ByAyden Walker, writer at

Like watching a cinematic BuzzFeed article for 85 minutes.

Greta Gerwig stars as Frances, an annoying, eccentric, self-absorbed, selfish, clingy brat who is trying to find her place as a dancer in New York. The objective of Greenberg, being the only other Noah Baumbauch film I've seen, was ostensibly to make an incredibly irritating and pretentious character somewhat likeable, is apparent in this film as well. Frances fits in perfectly well with the vain, quirky hipster movement of nowadays, and it may be apparent that this is why I disliked her so much.

When her just as bothersome roommate Sophie hints at maybe seeing the light and leaving her apartment in New York for a more fancy one in Tribeca, Frances piles on the whole "woe is me" story, indignant that Sophie is leaving their shitty apartment and her stuck-in-an-emotional-rut roommate. Sophie meets a nice, settled-down guy called Patch, but Baumbach and his cast treat him like he's some kind of hostile alien. Patch seems to be the only character with his head screwed on, but this film obviously has no time for schmucks like him. No, Sophie should stay with her self-centred, bitter, jealous friend who tries to drink her less-than-dire financial and romantic problems away, because what the hell does Patch know?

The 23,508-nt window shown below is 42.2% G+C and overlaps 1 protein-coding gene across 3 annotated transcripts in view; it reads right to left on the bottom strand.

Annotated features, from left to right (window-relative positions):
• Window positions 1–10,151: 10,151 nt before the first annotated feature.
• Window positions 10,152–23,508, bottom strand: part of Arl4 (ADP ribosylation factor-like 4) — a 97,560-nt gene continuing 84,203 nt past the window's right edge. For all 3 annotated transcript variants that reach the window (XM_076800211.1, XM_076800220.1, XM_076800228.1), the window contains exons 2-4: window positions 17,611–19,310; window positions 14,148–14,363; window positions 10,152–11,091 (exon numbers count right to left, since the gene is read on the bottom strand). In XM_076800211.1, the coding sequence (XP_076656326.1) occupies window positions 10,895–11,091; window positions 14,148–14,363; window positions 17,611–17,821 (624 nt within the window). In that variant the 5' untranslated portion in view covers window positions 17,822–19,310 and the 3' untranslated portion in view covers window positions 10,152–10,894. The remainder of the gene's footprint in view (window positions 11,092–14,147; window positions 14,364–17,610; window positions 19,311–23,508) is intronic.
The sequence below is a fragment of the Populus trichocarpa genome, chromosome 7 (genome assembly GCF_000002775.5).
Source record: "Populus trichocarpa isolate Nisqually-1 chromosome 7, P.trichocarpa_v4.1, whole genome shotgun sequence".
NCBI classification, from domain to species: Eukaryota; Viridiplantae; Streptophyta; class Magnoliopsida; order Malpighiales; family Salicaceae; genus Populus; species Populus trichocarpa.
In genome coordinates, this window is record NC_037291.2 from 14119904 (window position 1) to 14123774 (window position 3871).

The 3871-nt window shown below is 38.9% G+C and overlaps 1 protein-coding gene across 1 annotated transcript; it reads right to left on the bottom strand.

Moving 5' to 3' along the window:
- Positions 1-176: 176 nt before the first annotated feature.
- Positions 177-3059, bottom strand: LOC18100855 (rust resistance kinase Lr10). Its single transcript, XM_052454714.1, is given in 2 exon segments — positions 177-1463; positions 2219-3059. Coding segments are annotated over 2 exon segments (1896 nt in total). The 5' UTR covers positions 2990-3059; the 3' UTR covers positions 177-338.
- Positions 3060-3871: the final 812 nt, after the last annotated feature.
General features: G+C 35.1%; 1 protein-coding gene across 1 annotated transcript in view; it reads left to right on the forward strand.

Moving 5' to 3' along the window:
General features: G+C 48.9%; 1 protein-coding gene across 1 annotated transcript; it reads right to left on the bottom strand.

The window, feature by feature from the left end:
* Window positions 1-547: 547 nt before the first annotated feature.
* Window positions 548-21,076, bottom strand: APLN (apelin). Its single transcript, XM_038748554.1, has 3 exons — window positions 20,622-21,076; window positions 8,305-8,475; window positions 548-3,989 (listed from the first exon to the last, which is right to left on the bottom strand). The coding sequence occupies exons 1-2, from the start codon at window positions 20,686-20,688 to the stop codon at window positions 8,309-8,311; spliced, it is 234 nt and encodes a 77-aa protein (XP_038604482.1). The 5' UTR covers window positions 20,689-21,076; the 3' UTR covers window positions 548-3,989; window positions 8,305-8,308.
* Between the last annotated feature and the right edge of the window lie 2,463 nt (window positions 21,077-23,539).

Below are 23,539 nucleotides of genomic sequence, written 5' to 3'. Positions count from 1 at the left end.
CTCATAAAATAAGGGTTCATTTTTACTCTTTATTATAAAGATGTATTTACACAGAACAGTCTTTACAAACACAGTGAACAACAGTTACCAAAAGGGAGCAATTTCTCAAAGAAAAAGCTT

Frances Ha is pretentious to the max because Baumbach, being an independent filmmaker, knows this is the kind of nonsense the acoustic music loving, cinnamon smelling, flannelette wearing, River Phoenix watching youth of today will flock to. If you live in the real world, I doubt Frances Ha will appeal to you. If you're off with the fairies in your draped bedroom with a Pink Floyd record on your hand-me-down grandmother's player and Nietzsche books you've never read on your bedside table, you'll probably relate to the selfish and ignorant characters on screen.


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